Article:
descriptive list of the clergy and principal laity who suffered exile, imprisonment, or other losses for recusancy. The strong ultramontane position maintained by him throughout the work, his marked approval of the insurrection of 1569, and of the bull of deposition, with his panegyrics of Dr. Story, Felton, and others who had died refusing allegiance to the queen, provoked the bitterest hostility in England, and the book became subsequently a source of dangerous questionings and torments to captured priests (Burghley, Execution of Justice, sig. E, ii.; Allen, Defence, pp. 61–5; Butler, Memoirs, i. 425). In the previous year Sanders had printed a more formal treatise in defence of the bull of Pius V, so extremely outspoken as to cause alarm to his more prudent friends; and in proof of the moderation of the exiles and seminarists in general, Allen, in his reply to Burghley, written fourteen years later, declares that Sanders had himself withdrawn and utterly suppressed the tract in question, ‘no copie thereof that is knowen being now extant’ (p. 65).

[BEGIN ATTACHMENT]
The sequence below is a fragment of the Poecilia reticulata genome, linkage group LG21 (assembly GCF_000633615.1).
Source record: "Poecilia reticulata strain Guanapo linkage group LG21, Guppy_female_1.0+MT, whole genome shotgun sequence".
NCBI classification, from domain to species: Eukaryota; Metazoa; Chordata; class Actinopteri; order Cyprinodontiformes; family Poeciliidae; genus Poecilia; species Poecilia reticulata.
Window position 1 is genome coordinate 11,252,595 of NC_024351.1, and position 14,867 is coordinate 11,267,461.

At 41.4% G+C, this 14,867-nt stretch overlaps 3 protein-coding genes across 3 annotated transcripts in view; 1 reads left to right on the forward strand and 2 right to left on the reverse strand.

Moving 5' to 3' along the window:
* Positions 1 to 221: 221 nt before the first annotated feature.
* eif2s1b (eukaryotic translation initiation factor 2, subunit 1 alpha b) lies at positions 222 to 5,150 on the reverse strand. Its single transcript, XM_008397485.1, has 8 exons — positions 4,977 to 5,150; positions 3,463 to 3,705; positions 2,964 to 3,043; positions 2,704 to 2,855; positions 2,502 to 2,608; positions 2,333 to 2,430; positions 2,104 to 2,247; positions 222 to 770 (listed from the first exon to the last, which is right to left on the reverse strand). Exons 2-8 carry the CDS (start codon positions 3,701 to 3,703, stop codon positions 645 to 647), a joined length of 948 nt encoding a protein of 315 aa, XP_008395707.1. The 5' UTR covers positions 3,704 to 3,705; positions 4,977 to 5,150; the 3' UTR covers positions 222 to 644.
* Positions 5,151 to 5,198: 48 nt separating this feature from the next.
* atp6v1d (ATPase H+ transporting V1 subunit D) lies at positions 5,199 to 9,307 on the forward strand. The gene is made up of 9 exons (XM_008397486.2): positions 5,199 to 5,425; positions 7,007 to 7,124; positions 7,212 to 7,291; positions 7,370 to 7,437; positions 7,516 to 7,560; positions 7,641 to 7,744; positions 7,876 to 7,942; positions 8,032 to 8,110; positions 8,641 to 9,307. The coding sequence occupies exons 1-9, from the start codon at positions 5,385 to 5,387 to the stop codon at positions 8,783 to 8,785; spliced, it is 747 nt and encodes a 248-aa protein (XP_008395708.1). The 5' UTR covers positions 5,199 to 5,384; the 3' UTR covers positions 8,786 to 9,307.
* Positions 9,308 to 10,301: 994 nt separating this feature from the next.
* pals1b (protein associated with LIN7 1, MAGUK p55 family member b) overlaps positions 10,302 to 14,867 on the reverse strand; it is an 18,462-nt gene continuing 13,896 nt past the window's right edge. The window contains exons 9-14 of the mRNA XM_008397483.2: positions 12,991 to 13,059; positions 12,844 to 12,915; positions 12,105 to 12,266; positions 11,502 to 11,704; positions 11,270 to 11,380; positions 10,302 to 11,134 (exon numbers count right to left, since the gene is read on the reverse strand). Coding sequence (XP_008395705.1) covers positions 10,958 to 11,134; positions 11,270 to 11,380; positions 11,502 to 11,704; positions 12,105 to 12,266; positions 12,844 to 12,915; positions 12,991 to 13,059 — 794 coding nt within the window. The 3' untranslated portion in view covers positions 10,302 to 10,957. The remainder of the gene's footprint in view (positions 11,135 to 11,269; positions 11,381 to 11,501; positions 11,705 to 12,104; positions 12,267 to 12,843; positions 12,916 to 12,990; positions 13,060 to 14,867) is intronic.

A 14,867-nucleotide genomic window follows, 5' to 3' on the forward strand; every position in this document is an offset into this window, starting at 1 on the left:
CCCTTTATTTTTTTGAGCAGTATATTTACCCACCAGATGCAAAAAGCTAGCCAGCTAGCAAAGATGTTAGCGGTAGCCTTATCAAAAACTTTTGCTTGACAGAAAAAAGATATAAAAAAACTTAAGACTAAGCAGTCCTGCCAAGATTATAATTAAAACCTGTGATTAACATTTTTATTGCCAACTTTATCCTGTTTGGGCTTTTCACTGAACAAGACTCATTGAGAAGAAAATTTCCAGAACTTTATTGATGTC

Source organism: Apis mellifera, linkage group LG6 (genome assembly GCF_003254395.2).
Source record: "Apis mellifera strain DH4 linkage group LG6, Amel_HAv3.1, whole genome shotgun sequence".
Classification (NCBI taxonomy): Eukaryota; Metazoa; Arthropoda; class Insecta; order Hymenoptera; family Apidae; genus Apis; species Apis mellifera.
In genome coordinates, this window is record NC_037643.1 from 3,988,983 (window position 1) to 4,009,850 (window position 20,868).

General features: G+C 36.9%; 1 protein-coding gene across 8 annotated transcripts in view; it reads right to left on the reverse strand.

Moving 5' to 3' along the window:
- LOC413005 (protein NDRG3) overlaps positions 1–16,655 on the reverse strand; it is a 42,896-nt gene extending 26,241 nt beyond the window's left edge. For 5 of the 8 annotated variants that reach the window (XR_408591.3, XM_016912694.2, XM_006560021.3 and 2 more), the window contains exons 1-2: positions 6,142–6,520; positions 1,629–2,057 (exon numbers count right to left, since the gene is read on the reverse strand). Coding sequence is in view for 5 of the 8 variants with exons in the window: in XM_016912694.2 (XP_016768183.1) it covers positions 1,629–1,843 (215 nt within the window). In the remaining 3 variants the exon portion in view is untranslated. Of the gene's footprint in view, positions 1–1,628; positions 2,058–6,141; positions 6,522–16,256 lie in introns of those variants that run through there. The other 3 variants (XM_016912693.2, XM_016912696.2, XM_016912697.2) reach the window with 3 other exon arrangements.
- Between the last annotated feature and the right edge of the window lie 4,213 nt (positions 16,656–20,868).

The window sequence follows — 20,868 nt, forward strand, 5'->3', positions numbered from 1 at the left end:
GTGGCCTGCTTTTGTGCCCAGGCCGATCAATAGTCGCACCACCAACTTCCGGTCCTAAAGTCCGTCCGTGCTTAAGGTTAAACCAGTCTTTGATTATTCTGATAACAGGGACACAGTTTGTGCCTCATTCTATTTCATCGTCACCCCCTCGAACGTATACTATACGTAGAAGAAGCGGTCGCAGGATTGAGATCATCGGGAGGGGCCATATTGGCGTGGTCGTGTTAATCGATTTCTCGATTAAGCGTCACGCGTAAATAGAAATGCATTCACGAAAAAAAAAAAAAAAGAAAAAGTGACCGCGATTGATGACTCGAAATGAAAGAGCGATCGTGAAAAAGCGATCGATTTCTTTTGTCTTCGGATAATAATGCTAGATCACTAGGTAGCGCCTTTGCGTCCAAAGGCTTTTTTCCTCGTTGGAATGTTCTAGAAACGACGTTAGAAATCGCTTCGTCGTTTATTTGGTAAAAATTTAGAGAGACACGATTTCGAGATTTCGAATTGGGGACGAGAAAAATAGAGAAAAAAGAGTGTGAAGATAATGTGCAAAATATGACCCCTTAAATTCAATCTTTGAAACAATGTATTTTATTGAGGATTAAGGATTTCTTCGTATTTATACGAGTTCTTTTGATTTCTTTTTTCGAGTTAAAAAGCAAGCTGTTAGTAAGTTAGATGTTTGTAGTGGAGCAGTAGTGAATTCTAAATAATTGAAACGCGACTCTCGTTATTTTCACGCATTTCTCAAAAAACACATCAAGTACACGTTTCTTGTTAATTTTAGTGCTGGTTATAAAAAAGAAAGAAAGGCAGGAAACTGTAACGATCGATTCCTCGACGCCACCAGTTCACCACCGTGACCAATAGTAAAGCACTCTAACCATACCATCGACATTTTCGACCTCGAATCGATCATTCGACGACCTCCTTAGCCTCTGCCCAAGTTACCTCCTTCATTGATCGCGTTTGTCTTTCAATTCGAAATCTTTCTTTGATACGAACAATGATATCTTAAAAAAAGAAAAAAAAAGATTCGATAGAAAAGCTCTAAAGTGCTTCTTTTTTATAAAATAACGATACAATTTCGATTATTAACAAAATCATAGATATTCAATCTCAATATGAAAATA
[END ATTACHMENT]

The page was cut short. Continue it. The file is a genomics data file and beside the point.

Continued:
Immediately after the publication of the ‘De Monarchia,’ Sanders received a summons to Rome, and the supposition or hope of his friends that he was now to be raised to the purple was probably not without ground. He left Louvain towards the end of January 1572. Pius V, however, died on 1 May following. In October Northumberland, Leonard Dacre, and Englefield were writing to the cardinal of Lorraine begging him to accredit Sanders, as a staunch adherent of the Queen of Scots, to Gregory XIII, and in November 1573 Sanders was in Madrid bearing letters to the king and nuncio. Here he remained in high favour with the Spanish court and in receipt of a pension of three hundred ducats from Philip. His whole energies were now directed towards the dethronement of Elizabeth in favour of a catholic sovereign. He is, however, reported to have advised Philip not to claim the crown for himself by right of conquest or by a grant from the pope, but to content himself with the regency in the name of Queen Mary or her son. He soon grew impatient with the apparent timidity of the Spanish king. On 6 Nov. 1577 he wrote in cipher to Dr. Allen, ‘We shall have steady comfort but from God, in the pope not the king. Therefore I beseech you take hold of the pope, for the king is as fearful of war as a child of fire, and all his endeavour is to avoid such occasions. The pope will give you two thousand when you shall be content with them. If they do not serve to go into England, at the least they will serve to go into Ireland. The state of Christendom dependeth upon the stout assailing of England’ (Knox, Allen, p. 38). In this same year Gregory XIII had appointed as his nuncio in Spain Mgr. Sega, who was instructed to urge Philip to make an attack upon England on the side of Ireland, and he was to offer on the pope's part a force of four to five thousand men. When the papal expedition, soon afterwards fitted out under the conduct of Sir Thomas Stukeley [q. v.], was by him diverted from its purpose, Sanders, who had been in communication with Sega and James Fitzmaurice, was himself commissioned by the pope to go as his nuncio into Ireland, and there incite the chiefs to rise under the papal banner against the English government. Philip assisted with men and money, but very secretly; and Sanders, landing at Dingle with Fitzmaurice, set up the papal standard at Smerwick in July 1579. He soon secured the adherence of the Earl of Desmond, and showed extraordinary activity in directing the movements of the rebels and sustaining their failing courage. ‘We are fighting,’ he wrote to Ulick Burke, ‘by authority of the head of the church … If it please you to join with us in this holy quarrel, you shall be under the protection of that prince whom God shall set up in place of this usurper and of God's vicar.’ In September he was able to persuade Philip to send him reinforcements (Brit. Mus. Addit. MS. 28420). For nearly two years, notwithstanding the continued failure of the enterprise, ‘the diligence of the cunning-lettered traitor’ baffled all Burghley's attempts to capture him. He had many hair-breadth escapes; his servant was caught and hanged, his chalice and mass furniture were seized, and eventually, after wandering with Desmond for some time as a fugitive in the hills, he succumbed to want and cold in 1581 (says Rishton), and almost certainly in the spring of that year (Cal. State Papers, Ireland, St. Leger to Burghley, No. lxxxiii.). O'Sullivan, in his ‘Historia Catholicæ Iberniæ’ (1621), ascribes his death to a sudden attack of dysentery, and gives a circumstantial account of his receiving viaticum at the hands of Cornelius, bishop of Killaloe, and of his subsequent burial in secret. Mendoza reported to Philip as a certainty (1 March 1582) that Sanders's body had been found in a wood, ‘with his breviary and his Bible under his arm.’ The leading English exiles did not conceal their discontent at the pope's action in thus exposing in the Irish troubles a life so valuable to them. ‘Our Sanders,’ they exclaimed, ‘is more to us than the whole of Ireland.’ A last attempt had just been